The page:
Willott: The ADSR envelope? You know what I’m talking about when I say that?

SP: I don’t.

Willott: OK, well, you’ve got the attack of the note, the decay of the note, the sustain, and the release, and they’re all changes to how it sounds. It’s probably easier just to hear it.

SP: Cool. And I apologize — I totally derailed your answer earlier. You were saying that you are trying to closely replicate what was done on the EP, and you’re kind of getting the instrumentation behind you to do that. Moving forward, do you see yourself continuing to write everything, or do you see it becoming more collaborative? 

Willott: I think it will be a little more collaborative. I still want to write everything, but I want my friends to play on it, too. It’s more fun that way. I’m not just sitting in my room, slaving away at a computer, trying to make this sound like a guitar, trying to make this sound like a bass. I could actually use bass sounds, because I have plenty of friends who play, like the band could help me play. I’m trying to learn new instruments, too, which is more difficult than I thought it would be.

SP: So what else do you have planned for the band?

Willott: That’s a good question. I’m trying to work on a second album right now, but I want to take my time. I feel like I rush myself a lot with the process, because I just want to get something out now. Yeah, I got one done in one summer, but it’s much harder to come back and get fresh ideas that aren’t just copying what you’ve done before, or copying other artists. That’s been really hard. Sometimes I start writing a song, and I’m like, “This sounds just like the song I was listening to five minutes ago!”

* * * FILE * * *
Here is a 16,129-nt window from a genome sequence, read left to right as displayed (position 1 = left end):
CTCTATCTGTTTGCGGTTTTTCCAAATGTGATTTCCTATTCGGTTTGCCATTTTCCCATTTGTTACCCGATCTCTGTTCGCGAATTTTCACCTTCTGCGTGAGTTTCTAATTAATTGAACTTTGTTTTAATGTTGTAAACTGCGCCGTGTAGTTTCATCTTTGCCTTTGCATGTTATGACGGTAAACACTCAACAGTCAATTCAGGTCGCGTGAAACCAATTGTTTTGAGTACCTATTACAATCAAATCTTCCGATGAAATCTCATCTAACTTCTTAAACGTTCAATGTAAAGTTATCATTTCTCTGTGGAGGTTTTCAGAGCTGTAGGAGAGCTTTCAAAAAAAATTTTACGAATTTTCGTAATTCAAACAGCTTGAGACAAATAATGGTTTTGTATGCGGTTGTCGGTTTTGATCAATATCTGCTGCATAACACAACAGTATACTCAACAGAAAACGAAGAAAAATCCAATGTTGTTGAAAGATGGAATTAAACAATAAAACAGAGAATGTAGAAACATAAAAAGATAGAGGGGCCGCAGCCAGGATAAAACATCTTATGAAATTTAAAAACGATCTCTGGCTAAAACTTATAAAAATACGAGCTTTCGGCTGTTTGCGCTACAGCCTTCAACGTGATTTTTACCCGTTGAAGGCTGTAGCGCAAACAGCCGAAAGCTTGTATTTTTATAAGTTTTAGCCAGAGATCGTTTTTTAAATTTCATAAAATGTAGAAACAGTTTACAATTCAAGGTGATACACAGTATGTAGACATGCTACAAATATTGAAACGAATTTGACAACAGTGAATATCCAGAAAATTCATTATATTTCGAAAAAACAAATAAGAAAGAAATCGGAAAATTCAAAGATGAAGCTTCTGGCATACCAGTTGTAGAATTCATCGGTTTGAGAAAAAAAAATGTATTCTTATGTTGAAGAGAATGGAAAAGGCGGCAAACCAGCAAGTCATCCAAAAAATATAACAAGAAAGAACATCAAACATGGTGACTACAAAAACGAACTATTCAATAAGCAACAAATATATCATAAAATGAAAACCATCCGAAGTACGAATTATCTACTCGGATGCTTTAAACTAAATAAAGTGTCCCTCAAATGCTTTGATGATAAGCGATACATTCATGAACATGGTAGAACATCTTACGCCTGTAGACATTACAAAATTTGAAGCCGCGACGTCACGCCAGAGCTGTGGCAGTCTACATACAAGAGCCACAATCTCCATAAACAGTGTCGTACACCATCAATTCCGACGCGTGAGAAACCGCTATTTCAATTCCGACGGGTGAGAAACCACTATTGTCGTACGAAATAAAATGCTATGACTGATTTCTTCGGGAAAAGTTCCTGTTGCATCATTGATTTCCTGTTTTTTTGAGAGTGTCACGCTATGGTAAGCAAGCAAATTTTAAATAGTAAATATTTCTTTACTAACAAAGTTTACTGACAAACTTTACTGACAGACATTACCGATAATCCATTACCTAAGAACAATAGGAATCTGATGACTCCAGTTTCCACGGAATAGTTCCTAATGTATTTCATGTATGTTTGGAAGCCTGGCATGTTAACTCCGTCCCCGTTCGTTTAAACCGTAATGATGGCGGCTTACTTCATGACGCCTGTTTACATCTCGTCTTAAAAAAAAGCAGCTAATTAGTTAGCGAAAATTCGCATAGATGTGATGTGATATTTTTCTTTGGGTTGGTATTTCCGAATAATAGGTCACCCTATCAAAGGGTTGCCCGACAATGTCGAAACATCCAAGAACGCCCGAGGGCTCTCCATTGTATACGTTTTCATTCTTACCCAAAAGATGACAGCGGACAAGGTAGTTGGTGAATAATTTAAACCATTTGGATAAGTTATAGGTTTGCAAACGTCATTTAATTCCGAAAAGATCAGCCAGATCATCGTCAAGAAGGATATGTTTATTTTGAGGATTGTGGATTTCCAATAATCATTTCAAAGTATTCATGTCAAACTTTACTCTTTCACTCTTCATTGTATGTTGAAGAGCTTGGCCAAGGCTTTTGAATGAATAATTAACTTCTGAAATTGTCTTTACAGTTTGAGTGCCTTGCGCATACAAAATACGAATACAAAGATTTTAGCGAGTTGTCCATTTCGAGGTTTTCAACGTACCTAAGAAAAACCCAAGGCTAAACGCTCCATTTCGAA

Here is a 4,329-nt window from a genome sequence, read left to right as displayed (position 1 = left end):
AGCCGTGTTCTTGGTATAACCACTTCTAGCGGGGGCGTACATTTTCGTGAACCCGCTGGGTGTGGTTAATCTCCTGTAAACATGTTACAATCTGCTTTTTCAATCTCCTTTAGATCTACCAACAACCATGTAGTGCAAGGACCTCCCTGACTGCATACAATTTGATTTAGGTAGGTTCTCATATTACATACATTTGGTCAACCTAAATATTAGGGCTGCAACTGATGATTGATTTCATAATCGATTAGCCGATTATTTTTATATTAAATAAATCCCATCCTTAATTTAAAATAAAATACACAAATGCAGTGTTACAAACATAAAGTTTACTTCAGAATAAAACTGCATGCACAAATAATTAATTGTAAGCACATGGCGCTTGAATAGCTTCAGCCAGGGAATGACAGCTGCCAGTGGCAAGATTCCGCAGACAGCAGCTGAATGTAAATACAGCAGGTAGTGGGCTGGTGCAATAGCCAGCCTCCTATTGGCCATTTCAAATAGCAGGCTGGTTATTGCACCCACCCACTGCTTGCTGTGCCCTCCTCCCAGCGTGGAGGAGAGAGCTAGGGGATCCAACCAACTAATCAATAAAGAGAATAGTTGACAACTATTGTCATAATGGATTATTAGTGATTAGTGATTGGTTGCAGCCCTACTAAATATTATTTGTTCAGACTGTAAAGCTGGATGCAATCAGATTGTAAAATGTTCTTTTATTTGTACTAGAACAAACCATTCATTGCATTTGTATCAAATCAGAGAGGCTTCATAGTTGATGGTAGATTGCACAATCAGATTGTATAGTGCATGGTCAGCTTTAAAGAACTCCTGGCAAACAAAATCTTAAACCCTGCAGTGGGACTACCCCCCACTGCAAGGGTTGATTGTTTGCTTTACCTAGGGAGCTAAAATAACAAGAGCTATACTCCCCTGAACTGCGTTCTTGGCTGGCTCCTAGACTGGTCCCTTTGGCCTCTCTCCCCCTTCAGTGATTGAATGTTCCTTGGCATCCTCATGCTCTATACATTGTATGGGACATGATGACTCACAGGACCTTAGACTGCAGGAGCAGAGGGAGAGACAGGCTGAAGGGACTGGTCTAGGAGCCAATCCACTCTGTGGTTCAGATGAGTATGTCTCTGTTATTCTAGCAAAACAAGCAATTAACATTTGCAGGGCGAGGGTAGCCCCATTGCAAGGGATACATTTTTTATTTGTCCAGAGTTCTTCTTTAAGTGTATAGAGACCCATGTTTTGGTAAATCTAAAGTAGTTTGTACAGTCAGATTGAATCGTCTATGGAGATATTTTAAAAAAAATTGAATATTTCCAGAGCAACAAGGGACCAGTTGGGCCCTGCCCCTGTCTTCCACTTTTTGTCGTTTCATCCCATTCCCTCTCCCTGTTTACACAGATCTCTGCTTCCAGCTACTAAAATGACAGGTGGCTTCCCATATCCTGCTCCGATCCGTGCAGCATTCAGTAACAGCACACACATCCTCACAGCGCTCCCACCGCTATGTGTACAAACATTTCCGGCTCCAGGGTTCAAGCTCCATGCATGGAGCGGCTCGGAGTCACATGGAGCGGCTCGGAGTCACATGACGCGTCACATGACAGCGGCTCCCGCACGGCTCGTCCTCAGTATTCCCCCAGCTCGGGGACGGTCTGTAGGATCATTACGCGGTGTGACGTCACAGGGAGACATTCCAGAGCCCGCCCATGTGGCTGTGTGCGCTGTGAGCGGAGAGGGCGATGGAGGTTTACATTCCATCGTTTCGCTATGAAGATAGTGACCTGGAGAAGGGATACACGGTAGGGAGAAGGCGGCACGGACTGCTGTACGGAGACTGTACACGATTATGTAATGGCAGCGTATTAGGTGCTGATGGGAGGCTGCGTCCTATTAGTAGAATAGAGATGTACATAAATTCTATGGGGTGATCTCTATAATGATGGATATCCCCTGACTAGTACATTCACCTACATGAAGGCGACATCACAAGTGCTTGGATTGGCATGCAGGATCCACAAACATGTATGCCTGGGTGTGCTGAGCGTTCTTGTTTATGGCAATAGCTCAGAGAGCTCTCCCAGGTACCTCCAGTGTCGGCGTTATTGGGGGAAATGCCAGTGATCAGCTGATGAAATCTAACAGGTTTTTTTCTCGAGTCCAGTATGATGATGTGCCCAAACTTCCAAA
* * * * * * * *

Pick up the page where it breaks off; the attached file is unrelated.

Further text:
SP: That’s alright though — just using inspiration for a starting point.

Willott: Imitation is a good way to start, I think. Usually, I hear it in my head as imitation, but when I get it out into the DAW it sounds much more different than how I heard it in my head anyway, and it sounds much more original by the time I get it out.

SP: Your first album has been really well received. Does positive feedback end up creating pressure on you in the writing process, or are you able to just disregard it?

Willott: I don’t know... at the end of the day, it’s just for me. If I like what I’m putting out, I think that’s what matters the most. I try not to worry about what other people think. I try to make sure that I’m confident in the sound before I put it out, and if I’m confident in it, the rest doesn’t really matter. 

zzo has a few shows lined up in the near future:

Photo by Ethan Slaughter